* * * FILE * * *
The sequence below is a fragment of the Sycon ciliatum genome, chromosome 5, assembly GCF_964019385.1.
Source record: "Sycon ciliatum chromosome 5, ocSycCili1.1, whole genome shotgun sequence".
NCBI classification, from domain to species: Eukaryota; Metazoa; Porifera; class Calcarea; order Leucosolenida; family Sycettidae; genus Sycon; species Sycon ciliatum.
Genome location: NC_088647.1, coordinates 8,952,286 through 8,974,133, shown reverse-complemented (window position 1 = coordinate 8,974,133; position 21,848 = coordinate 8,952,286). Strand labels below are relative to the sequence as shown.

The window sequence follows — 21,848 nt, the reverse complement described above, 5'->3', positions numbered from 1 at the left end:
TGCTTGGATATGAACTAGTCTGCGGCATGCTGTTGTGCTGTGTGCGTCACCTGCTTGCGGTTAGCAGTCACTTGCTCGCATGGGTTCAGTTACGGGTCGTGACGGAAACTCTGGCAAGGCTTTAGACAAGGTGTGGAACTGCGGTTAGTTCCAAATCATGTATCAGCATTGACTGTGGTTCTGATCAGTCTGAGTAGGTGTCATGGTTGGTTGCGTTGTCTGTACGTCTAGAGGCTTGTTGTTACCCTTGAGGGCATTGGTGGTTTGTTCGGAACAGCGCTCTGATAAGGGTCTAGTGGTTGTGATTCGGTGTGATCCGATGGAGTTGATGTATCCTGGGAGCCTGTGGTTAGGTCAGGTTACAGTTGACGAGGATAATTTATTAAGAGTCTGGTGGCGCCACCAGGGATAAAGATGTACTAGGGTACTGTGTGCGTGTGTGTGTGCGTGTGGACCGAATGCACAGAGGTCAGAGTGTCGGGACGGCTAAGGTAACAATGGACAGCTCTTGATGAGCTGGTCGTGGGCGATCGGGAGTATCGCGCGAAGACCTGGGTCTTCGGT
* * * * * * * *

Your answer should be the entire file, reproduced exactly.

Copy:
The sequence below is a fragment of the Sycon ciliatum genome, chromosome 5, assembly GCF_964019385.1.
Source record: "Sycon ciliatum chromosome 5, ocSycCili1.1, whole genome shotgun sequence".
NCBI classification, from domain to species: Eukaryota; Metazoa; Porifera; class Calcarea; order Leucosolenida; family Sycettidae; genus Sycon; species Sycon ciliatum.
Genome location: NC_088647.1, coordinates 8,952,286 through 8,974,133, shown reverse-complemented (window position 1 = coordinate 8,974,133; position 21,848 = coordinate 8,952,286). Strand labels below are relative to the sequence as shown.

The window sequence follows — 21,848 nt, the reverse complement described above, 5'->3', positions numbered from 1 at the left end:
TGCTTGGATATGAACTAGTCTGCGGCATGCTGTTGTGCTGTGTGCGTCACCTGCTTGCGGTTAGCAGTCACTTGCTCGCATGGGTTCAGTTACGGGTCGTGACGGAAACTCTGGCAAGGCTTTAGACAAGGTGTGGAACTGCGGTTAGTTCCAAATCATGTATCAGCATTGACTGTGGTTCTGATCAGTCTGAGTAGGTGTCATGGTTGGTTGCGTTGTCTGTACGTCTAGAGGCTTGTTGTTACCCTTGAGGGCATTGGTGGTTTGTTCGGAACAGCGCTCTGATAAGGGTCTAGTGGTTGTGATTCGGTGTGATCCGATGGAGTTGATGTATCCTGGGAGCCTGTGGTTAGGTCAGGTTACAGTTGACGAGGATAATTTATTAAGAGTCTGGTGGCGCCACCAGGGATAAAGATGTACTAGGGTACTGTGTGCGTGTGTGTGTGCGTGTGGACCGAATGCACAGAGGTCAGAGTGTCGGGACGGCTAAGGTAACAATGGACAGCTCTTGATGAGCTGGTCGTGGGCGATCGGGAGTATCGCGCGAAGACCTGGGTCTTCGGT